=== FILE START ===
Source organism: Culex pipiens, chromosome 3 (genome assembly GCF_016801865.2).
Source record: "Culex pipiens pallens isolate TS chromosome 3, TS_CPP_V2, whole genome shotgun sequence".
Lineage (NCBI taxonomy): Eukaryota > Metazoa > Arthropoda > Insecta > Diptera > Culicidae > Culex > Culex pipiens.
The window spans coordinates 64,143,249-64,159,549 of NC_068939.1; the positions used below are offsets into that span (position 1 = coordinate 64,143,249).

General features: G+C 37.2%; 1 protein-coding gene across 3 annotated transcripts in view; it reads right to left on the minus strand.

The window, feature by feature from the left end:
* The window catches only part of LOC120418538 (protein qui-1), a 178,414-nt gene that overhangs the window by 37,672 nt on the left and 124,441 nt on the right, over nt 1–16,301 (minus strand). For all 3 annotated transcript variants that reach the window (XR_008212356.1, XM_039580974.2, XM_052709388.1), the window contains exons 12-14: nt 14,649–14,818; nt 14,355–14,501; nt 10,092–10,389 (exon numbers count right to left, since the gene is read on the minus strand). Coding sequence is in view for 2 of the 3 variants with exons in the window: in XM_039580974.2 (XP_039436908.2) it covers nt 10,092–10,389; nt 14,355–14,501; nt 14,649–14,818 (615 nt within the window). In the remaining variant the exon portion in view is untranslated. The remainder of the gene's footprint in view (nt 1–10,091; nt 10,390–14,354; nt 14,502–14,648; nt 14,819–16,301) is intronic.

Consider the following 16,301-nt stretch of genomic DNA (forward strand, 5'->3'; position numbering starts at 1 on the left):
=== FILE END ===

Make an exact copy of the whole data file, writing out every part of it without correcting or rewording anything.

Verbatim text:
Source organism: Culex pipiens, chromosome 3 (genome assembly GCF_016801865.2).
Source record: "Culex pipiens pallens isolate TS chromosome 3, TS_CPP_V2, whole genome shotgun sequence".
Lineage (NCBI taxonomy): Eukaryota > Metazoa > Arthropoda > Insecta > Diptera > Culicidae > Culex > Culex pipiens.
The window spans coordinates 64,143,249-64,159,549 of NC_068939.1; the positions used below are offsets into that span (position 1 = coordinate 64,143,249).

General features: G+C 37.2%; 1 protein-coding gene across 3 annotated transcripts in view; it reads right to left on the minus strand.

The window, feature by feature from the left end:
* The window catches only part of LOC120418538 (protein qui-1), a 178,414-nt gene that overhangs the window by 37,672 nt on the left and 124,441 nt on the right, over nt 1–16,301 (minus strand). For all 3 annotated transcript variants that reach the window (XR_008212356.1, XM_039580974.2, XM_052709388.1), the window contains exons 12-14: nt 14,649–14,818; nt 14,355–14,501; nt 10,092–10,389 (exon numbers count right to left, since the gene is read on the minus strand). Coding sequence is in view for 2 of the 3 variants with exons in the window: in XM_039580974.2 (XP_039436908.2) it covers nt 10,092–10,389; nt 14,355–14,501; nt 14,649–14,818 (615 nt within the window). In the remaining variant the exon portion in view is untranslated. The remainder of the gene's footprint in view (nt 1–10,091; nt 10,390–14,354; nt 14,502–14,648; nt 14,819–16,301) is intronic.

Consider the following 16,301-nt stretch of genomic DNA (forward strand, 5'->3'; position numbering starts at 1 on the left):